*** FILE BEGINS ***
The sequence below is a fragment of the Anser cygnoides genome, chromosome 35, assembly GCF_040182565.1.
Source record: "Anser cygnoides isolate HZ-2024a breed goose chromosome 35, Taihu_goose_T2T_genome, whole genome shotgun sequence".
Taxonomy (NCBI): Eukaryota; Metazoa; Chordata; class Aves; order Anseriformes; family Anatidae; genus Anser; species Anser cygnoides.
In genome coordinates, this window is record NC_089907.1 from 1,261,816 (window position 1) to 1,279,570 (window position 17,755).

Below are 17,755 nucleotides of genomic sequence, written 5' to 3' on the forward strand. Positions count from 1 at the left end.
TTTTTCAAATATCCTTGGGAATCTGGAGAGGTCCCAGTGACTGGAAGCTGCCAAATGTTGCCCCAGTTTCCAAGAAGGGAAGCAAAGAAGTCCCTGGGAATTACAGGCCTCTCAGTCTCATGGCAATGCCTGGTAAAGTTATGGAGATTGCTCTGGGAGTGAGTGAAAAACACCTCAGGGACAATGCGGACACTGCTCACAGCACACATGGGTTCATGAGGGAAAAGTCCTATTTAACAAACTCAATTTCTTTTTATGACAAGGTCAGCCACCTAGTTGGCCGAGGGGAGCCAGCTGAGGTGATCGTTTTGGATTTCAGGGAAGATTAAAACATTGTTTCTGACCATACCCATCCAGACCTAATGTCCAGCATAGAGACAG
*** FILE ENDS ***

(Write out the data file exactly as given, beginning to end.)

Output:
The sequence below is a fragment of the Anser cygnoides genome, chromosome 35, assembly GCF_040182565.1.
Source record: "Anser cygnoides isolate HZ-2024a breed goose chromosome 35, Taihu_goose_T2T_genome, whole genome shotgun sequence".
Taxonomy (NCBI): Eukaryota; Metazoa; Chordata; class Aves; order Anseriformes; family Anatidae; genus Anser; species Anser cygnoides.
In genome coordinates, this window is record NC_089907.1 from 1,261,816 (window position 1) to 1,279,570 (window position 17,755).

Below are 17,755 nucleotides of genomic sequence, written 5' to 3' on the forward strand. Positions count from 1 at the left end.
TTTTTCAAATATCCTTGGGAATCTGGAGAGGTCCCAGTGACTGGAAGCTGCCAAATGTTGCCCCAGTTTCCAAGAAGGGAAGCAAAGAAGTCCCTGGGAATTACAGGCCTCTCAGTCTCATGGCAATGCCTGGTAAAGTTATGGAGATTGCTCTGGGAGTGAGTGAAAAACACCTCAGGGACAATGCGGACACTGCTCACAGCACACATGGGTTCATGAGGGAAAAGTCCTATTTAACAAACTCAATTTCTTTTTATGACAAGGTCAGCCACCTAGTTGGCCGAGGGGAGCCAGCTGAGGTGATCGTTTTGGATTTCAGGGAAGATTAAAACATTGTTTCTGACCATACCCATCCAGACCTAATGTCCAGCATAGAGACAG